Five years after shedding his losing mentality, Anthony McGill moved closer to a first World Championship final by opening up a 6-2 lead in the opening session of his semi-final clash with eighth seed Kyren Wilson at the Crucible.
Wilson was almost unrecognisable from the player who polished off defending champion Judd Trump on Tuesday as a series of missed pots and safety errors gifted qualifier McGill the chance to continue his dream run in the tournament.
The 29-year-old McGill made his Crucible debut in 2015 when, despite beating Stephen Maguire and Mark Selby in his first two matches, he admitted heading into his last-eight clash with Shaun Murphy in the certain knowledge was going to lose.
McGill said: "I remember going into the match against Shaun and I didn’t think I could beat him.
"After the match I realised that I could have won and it was a silly way to think, and I put it right the following year when I drew Shaun in the first round and beat him. I realised I shouldn’t go into a match thinking I can’t win."
After an epic first-round triumph over 13th seed Jack Lisowski and subsequent successes against Jamie Clarke and Kurt Maflin, McGill now stands a strong chance of joining Stephen Hendry, John Higgins and Graeme Dott as the only Scottish finalists in the Crucible era.
Wilson started the semi-final a heavy favourite after his stunning performance against Trump, but he was slow to get out of the blocks and McGill instantly seized advantage with breaks of 83 and 78 respectively.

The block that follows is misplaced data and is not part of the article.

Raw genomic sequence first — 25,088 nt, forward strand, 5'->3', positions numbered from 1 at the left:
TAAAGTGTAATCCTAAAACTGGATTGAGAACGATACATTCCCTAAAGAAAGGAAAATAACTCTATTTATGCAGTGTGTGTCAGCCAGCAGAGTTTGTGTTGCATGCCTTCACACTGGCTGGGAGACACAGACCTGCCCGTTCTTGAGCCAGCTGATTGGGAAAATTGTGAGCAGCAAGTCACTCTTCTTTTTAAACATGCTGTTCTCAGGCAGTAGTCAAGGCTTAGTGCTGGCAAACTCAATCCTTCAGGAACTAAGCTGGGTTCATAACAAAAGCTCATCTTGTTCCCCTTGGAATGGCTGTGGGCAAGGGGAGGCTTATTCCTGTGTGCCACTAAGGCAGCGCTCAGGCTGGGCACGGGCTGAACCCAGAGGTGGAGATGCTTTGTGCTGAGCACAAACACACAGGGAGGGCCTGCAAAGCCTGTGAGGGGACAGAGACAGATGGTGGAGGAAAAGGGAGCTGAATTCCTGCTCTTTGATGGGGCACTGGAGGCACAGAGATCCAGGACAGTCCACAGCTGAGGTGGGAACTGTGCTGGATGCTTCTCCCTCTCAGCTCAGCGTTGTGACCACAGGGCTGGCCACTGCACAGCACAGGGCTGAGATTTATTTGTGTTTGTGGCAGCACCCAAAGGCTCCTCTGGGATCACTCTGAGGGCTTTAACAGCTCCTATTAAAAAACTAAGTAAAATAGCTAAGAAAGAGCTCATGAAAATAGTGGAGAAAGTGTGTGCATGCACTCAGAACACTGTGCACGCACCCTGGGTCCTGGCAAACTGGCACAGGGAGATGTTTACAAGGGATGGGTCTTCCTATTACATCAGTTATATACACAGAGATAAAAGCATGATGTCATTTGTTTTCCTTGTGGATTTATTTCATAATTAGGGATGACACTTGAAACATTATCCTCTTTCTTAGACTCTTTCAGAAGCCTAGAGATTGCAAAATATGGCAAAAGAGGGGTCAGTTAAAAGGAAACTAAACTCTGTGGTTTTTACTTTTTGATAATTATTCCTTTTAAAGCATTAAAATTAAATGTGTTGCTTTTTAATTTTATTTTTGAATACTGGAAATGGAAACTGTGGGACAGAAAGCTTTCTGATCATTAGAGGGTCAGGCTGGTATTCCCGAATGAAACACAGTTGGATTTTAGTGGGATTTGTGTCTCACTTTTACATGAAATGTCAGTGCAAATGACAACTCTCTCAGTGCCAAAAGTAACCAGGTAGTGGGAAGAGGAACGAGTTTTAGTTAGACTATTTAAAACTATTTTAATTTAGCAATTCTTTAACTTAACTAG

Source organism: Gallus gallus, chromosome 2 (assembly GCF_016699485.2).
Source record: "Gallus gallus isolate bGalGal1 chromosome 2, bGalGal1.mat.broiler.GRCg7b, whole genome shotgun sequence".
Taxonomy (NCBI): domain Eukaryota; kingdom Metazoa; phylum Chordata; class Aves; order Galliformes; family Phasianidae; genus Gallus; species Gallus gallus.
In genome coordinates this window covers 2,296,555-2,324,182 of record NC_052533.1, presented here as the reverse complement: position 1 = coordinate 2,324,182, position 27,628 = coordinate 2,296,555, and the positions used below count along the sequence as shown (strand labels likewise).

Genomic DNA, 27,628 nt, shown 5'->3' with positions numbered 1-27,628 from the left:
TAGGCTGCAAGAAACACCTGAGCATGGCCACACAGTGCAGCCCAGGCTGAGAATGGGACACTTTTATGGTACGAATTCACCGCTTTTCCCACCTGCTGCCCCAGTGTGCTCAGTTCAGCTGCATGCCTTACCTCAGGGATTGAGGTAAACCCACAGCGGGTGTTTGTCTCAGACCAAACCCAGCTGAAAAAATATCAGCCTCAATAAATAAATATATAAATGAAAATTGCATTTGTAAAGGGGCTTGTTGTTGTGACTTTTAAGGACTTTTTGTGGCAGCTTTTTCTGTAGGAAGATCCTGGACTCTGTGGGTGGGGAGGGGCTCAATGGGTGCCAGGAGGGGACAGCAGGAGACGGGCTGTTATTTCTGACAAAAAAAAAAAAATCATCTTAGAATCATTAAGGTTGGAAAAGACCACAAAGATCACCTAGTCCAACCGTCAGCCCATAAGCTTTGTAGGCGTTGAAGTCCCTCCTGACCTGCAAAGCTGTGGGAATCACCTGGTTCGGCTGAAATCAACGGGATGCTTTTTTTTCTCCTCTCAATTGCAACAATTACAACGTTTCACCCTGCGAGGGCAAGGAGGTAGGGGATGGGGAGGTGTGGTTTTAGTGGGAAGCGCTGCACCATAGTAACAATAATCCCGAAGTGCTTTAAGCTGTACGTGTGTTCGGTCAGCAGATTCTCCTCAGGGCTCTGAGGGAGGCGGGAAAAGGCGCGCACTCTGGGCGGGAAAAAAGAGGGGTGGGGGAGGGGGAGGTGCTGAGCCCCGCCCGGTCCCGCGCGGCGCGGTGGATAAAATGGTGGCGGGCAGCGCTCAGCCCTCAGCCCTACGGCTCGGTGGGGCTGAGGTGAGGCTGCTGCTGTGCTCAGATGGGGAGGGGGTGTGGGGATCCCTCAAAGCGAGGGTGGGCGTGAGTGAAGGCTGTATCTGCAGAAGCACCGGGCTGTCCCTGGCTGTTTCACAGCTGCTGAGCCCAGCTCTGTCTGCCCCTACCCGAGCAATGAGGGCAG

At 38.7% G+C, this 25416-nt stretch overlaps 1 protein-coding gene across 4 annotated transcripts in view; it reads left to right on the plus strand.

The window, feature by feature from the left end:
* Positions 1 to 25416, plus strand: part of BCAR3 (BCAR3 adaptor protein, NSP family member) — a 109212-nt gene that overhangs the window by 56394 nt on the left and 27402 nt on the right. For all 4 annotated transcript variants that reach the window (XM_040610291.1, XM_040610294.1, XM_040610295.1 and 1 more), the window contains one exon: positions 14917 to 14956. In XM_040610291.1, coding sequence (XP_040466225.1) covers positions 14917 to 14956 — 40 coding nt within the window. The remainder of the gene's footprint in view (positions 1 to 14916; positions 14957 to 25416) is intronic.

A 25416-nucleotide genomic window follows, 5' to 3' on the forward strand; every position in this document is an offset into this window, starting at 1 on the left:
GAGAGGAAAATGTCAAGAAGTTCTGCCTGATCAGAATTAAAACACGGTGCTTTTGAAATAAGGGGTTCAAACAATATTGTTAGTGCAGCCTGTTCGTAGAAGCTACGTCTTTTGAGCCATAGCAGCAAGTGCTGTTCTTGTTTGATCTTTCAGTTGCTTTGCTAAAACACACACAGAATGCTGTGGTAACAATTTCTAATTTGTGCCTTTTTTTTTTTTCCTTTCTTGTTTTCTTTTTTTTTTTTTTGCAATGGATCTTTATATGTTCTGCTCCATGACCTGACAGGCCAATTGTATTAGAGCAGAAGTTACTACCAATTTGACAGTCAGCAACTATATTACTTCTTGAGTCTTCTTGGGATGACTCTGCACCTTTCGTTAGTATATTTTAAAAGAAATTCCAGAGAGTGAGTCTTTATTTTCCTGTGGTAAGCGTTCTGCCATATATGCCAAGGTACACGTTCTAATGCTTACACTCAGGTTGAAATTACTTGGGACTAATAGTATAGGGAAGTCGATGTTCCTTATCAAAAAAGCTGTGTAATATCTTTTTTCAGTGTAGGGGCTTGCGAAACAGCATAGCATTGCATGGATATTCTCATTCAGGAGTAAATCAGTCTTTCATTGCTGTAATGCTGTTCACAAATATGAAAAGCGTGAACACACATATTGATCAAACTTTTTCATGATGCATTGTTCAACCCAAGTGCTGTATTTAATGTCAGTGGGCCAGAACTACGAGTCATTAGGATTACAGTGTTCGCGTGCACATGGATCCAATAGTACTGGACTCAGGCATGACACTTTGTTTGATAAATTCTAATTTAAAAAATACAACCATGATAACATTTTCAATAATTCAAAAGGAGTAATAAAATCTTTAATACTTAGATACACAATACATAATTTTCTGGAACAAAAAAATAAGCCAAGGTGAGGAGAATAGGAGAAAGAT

Even when Wilson got his chance he all too frequently missed simple pots or ran out of position, a mistake on the green in the third frame abruptly ending a break of 55 and allowing McGill to step in and extend his lead.
Wilson belatedly got a frame on the board and although McGill took the next two to lead 5-1, a simple missed blue in the seventh proved the difference between the Scot going further ahead and Wilson coolly clearing the colours to reduce his arrears to 5-2.
However, any hope of it being a turning point for Wilson were dashed as the nerveless McGill polished off a highly satisfactory session from his perspective with a break of 92, securing his advantage ahead of their resumption on Thursday morning.